As the Midlands plays host to a series of vibrant Vaisakhi parades, Jasveer Singh Gill from the Sikh Press Association tells ITV News Central why Sikhs celebrate this event.
Every year for the past 40 years, millions of Brits will have seen Sikhs celebrating Vaisakhi by taking to the streets for colourful processions in their thousands all over the UK.
But how many people actually know why Sikhs celebrate Vaisakhi?
It is very common for Vaisakhi to be labelled “the Sikh New Year” or a “harvest festival”. Both of these are inaccurate.
Sikhs solely celebrate Vaisakhi as the birth of the Khalsa in 1699. The Khalsa is the term for the collective of initiated Sikhs who keep a distinct physical identity and moral code of conduct gifted to them by the 10th Sikh Guru, Guru Gobind Singh Ji.
Guru Gobind Singh Ji created the Khalsa by requesting five people to come forward to give their heads in sacrifice to Him at a mass gathering during the period of harvest celebrations in Punjab in India. One by one, five men came forward.
After disappearing into a tent with the Guru they re-emerged wearing the Panj Kakkar (five K's) that are mandatory for the Khalsa to wear still to this day. Khalsa also commit to a moral code of conduct based upon fighting oppression and upholding basic freedoms for all.
The five men came to be known as the Panj Pyare (five beloved ones), with each of their names representing the qualities a Khalsa should have; Daya (compassion), Dharam (righteousness), Himmat (courage), Mokham (determination) and Sahib (sovereignty).
Once Guru Gobind Singh Ji initiated the Panj Pyare, in a unique move for an established leader, He in turn asked them to initiate Him, thus empowering the Khalsa as representatives of the Guru on earth and bestowing them powers of leadership within the Sikh community.
Vaisakhi officially falls on April 13th but Gurdwaras (Sikh temples) will hold celebrations throughout the month. Traditionally celebrations come in the form of processions known as Nagar Kirtans. Nagar translates as town and Kirtan refers to the singing of divine devotional music.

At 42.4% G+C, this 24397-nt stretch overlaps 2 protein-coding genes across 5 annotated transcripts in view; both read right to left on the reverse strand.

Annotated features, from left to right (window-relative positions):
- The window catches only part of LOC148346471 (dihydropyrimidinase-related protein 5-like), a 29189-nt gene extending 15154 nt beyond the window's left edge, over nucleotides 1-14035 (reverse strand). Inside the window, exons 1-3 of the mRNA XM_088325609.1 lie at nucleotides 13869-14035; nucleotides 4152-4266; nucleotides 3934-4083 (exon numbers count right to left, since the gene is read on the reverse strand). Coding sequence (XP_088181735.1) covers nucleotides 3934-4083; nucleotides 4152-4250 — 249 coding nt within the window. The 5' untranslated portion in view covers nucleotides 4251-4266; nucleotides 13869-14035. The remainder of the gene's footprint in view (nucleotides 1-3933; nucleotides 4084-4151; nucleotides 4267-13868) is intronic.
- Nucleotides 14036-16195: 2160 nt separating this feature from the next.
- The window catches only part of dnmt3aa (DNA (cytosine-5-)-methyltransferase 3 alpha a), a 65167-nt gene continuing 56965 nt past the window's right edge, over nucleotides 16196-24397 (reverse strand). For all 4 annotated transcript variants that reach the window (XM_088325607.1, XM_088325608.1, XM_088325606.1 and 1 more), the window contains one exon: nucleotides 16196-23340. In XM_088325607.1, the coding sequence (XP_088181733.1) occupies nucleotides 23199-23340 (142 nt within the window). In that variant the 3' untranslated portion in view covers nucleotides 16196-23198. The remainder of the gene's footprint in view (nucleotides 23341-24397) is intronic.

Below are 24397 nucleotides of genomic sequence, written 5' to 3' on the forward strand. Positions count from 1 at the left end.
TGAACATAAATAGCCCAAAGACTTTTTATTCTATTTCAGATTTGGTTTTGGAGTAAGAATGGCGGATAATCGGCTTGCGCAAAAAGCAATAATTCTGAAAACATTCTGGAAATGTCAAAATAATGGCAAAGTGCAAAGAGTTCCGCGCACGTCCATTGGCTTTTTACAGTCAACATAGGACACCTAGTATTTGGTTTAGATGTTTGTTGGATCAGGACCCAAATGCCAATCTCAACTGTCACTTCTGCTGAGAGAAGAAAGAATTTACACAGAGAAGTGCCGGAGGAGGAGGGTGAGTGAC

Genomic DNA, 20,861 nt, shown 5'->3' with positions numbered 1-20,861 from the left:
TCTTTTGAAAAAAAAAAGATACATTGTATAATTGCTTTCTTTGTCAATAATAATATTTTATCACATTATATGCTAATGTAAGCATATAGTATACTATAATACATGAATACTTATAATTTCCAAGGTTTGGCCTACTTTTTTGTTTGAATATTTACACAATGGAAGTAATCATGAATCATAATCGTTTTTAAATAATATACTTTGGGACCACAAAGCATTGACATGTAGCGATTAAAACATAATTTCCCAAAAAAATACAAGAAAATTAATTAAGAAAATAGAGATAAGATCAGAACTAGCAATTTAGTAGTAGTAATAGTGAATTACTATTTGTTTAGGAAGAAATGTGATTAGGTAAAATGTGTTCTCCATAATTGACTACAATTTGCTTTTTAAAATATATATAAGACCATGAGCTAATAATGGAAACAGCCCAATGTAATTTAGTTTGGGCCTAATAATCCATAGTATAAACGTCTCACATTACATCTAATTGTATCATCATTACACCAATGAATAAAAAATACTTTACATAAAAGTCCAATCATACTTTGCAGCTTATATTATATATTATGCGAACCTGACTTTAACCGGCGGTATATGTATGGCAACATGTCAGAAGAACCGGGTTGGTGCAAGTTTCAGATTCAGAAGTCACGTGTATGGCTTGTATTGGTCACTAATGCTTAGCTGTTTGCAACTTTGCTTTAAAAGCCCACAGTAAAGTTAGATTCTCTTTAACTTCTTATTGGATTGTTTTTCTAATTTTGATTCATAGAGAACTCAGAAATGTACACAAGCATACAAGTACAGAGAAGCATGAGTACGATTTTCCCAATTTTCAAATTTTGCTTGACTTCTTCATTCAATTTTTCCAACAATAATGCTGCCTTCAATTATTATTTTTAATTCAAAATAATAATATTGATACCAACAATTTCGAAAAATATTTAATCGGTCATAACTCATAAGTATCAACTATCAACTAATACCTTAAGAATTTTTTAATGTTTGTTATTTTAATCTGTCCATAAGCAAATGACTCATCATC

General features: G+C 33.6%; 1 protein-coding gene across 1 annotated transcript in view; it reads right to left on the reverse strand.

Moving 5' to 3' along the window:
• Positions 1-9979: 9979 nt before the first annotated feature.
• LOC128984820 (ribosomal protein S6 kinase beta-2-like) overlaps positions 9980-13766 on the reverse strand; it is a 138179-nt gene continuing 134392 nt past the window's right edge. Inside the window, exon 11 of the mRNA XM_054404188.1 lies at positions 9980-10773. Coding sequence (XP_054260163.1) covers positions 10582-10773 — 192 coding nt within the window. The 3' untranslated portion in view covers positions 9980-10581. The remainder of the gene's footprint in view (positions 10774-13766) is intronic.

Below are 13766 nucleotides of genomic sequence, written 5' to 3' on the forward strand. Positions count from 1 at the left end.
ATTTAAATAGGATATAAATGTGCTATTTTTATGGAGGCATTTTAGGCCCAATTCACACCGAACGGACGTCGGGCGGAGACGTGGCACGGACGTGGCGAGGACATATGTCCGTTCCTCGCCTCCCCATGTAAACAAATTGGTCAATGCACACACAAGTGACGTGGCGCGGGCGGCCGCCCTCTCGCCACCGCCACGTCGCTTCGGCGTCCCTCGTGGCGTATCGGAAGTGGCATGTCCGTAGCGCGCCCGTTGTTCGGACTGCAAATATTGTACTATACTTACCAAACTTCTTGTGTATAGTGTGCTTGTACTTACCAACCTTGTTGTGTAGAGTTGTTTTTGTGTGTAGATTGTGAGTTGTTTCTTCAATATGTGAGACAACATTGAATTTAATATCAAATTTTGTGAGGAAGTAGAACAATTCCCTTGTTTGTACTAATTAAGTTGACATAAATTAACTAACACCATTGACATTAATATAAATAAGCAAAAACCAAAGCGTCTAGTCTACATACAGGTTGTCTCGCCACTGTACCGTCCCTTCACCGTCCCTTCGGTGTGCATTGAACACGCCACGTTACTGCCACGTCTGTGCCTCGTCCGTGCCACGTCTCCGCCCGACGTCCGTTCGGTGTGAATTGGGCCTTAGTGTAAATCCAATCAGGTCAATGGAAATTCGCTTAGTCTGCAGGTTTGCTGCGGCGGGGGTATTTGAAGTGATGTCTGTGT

Nagar Kirtans are led by the holy Sikh scriptural Guru, Sri Guru Granth Sahib Ji, and five Khalsa, representing the Panj Pyare. The procession will also usually encompass gatka (Sikh weaponry martial-art) displays and distribution of langar (communal food). There are at least a dozen different Nagar Kirtans in the UK every year, taking place right across the country. Some of the bigger Nagar Kirtans in West London and Birmingham can attract crowds of over 100,000.
People of all backgrounds are welcome to enjoy their local Nagar Kirtan, where they can enjoy the displays, the music and the food, all while learning about the Sikh faith.
- Vaisakhi falls on April 13th but is celebrated throughout the month
- Vaisakhi for Sikhs is a celebration of the birth of the Khalsa
- It is NOT a harvest festival for Sikhs, nor is it the Sikh New Year
- Very few cultures actually celebrate Vaisakhi as a harvest festival in the modern age
- The Khalsa are the collective of initiated Sikhs that still keep a physical identity (the 5 K's) and code of conduct (to provide food and justice for all) gifted to them by Guru Gobind Singh Ji
- Sikh celebrations of Vaisakhi take the form of processions called Nagar Kirtans. They've been taking place in the West for over 40 years and can gain crowds of more than 100,000 people